Sports history was made on Sunday as Kelly Kulick became the first woman to win a men's Professional Bowler's Association event, the 45th Tournament of Champions. I know a few years ago ultra-distance runner Ann Trason beat some men in an ultra run competition, but this is a much more significant event given the depth of competition in bowling, and more specifically, professional bowling.
What is also significant is that unlike other professional sports like golfing, the women compete on exactly the same setup as the men. There are no "women's tees" like there are in golf. The bowling pins aren't closer together or lighter for the women. It is exactly the same equipment as the men. So, chalk one up for the ladies.
Of course, there is the bigger picture discussion as to whether bowling really is a sport. I was disappointed to learn that the normal bowling balls have an especially-designed center to give the ball the curving motion so necessary to roll a strike. That's why bowling aficionados have a special ball which rolls straight for picking up spares. Is that fair?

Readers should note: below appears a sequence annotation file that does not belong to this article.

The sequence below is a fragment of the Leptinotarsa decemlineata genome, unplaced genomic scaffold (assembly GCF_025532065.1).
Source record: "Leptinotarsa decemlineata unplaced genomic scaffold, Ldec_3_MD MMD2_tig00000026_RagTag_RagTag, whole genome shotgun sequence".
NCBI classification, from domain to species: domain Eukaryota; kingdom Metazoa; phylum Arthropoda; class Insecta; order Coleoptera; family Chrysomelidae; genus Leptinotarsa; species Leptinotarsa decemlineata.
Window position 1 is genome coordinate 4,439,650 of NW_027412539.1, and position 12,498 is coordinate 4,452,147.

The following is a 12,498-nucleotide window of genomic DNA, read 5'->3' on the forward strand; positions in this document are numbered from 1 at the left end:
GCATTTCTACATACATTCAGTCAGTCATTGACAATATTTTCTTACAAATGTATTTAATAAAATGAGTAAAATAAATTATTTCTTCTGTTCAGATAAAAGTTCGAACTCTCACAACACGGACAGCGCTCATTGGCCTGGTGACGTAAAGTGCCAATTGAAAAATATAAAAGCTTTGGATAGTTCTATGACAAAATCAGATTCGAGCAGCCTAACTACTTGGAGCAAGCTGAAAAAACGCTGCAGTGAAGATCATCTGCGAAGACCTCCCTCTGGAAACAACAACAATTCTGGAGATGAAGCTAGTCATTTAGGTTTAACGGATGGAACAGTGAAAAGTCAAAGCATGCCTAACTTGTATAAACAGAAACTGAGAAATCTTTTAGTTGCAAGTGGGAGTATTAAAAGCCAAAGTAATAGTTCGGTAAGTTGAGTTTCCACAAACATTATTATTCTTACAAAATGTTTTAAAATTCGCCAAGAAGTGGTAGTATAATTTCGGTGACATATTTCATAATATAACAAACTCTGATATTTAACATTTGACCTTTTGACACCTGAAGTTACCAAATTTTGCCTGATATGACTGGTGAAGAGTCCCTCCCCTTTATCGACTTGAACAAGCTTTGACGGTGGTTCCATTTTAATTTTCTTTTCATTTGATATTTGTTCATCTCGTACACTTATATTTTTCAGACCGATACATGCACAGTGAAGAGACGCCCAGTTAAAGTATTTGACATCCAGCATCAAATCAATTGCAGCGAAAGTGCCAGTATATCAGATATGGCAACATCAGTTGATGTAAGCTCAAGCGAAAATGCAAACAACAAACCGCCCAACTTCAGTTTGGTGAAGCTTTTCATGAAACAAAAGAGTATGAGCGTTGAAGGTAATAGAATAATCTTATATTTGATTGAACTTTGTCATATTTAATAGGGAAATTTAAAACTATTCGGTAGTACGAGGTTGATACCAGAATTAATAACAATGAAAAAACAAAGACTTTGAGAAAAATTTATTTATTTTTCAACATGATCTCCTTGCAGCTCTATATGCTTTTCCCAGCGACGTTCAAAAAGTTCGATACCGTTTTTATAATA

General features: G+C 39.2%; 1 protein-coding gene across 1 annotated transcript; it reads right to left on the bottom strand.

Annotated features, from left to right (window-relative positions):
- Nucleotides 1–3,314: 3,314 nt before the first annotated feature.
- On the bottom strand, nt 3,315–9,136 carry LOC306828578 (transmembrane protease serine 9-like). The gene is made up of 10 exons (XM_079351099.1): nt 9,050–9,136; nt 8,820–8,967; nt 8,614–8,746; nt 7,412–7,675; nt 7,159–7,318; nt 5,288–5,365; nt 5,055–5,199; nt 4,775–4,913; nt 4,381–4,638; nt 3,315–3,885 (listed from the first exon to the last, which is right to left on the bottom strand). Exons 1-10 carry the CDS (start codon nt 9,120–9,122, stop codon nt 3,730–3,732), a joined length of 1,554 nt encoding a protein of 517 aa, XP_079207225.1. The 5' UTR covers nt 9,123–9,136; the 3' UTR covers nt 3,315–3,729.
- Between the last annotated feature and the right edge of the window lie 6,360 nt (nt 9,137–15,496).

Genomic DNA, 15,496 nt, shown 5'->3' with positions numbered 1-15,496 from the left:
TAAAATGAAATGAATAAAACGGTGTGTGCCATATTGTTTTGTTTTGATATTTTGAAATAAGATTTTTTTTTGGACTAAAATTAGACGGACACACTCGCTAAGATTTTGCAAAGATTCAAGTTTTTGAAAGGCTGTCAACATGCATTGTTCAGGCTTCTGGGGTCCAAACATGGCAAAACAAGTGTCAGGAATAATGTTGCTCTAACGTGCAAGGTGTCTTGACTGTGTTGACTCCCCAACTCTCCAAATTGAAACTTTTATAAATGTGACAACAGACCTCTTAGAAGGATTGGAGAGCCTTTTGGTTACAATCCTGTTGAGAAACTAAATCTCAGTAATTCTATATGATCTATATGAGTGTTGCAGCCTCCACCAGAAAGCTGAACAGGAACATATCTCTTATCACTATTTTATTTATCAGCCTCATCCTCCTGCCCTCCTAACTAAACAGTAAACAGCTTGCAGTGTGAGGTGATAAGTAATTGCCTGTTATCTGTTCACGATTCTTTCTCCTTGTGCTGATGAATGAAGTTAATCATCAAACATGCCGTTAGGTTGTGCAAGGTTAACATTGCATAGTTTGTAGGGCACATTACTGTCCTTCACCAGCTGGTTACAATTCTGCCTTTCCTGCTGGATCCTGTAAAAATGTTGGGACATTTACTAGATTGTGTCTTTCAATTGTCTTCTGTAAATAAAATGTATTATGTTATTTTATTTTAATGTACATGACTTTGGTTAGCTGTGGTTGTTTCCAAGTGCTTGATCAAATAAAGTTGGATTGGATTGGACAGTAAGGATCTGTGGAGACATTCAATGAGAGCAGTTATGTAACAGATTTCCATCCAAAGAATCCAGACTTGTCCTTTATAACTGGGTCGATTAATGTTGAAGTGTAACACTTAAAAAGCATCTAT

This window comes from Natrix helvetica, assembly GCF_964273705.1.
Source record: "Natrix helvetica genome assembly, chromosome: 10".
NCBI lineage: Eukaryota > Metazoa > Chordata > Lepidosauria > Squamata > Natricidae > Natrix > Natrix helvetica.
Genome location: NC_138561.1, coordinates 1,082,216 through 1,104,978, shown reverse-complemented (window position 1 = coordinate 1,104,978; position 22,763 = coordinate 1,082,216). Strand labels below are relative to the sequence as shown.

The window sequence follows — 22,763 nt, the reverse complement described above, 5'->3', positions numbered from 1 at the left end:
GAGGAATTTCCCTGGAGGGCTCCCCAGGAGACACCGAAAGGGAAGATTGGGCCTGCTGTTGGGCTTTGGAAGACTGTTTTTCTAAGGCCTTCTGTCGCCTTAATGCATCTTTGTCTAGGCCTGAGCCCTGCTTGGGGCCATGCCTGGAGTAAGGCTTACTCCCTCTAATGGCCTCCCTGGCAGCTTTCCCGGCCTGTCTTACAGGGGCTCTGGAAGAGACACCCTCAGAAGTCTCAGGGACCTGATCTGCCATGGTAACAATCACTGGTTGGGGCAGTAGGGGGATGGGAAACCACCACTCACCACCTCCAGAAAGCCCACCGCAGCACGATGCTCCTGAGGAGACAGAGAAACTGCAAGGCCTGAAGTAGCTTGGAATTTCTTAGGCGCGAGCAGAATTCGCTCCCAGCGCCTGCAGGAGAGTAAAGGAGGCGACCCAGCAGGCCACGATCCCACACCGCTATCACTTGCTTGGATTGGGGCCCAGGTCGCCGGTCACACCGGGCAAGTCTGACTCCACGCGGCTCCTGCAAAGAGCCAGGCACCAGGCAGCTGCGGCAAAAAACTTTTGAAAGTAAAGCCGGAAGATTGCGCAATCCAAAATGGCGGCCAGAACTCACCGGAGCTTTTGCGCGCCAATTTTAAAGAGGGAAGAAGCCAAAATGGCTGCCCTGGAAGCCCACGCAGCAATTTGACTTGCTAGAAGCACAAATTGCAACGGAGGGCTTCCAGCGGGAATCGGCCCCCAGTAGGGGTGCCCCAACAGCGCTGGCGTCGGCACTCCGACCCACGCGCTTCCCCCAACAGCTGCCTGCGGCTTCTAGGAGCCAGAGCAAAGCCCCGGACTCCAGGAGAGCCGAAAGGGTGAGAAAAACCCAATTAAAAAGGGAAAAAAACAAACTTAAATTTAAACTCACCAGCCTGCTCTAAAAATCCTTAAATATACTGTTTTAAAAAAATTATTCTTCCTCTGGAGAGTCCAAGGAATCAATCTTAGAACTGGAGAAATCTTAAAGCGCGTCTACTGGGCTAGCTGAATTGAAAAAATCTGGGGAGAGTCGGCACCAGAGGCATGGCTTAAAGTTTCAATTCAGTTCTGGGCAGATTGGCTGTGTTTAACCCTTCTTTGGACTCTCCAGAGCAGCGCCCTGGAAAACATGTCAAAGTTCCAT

But, in the end there are enough factors in the plus column that we can probably call bowling a sport. Just try telling someone from Wisconsin that kegglers aren't true athletes.
BTW, the reason I am talking about bowling rather than cycling is that the Tour Down Under going on in Australia this week was a bit of a snoozer. Except for Cadel Evans' big attack on Old Willunga Hill (and it is a hill and not a mountain), the HTC-Columbia team took over where they left off last year and totally dominated the race with Andre Greipel winning three of the six stages en-route to victory.
You can't really blame an early season race for being a bit boring. Most riders are using an event such as this to hone their racing form for the bigger events coming up later in the year. But, the organizers could throw some challenges into a couple more of the stages to break things up a bit.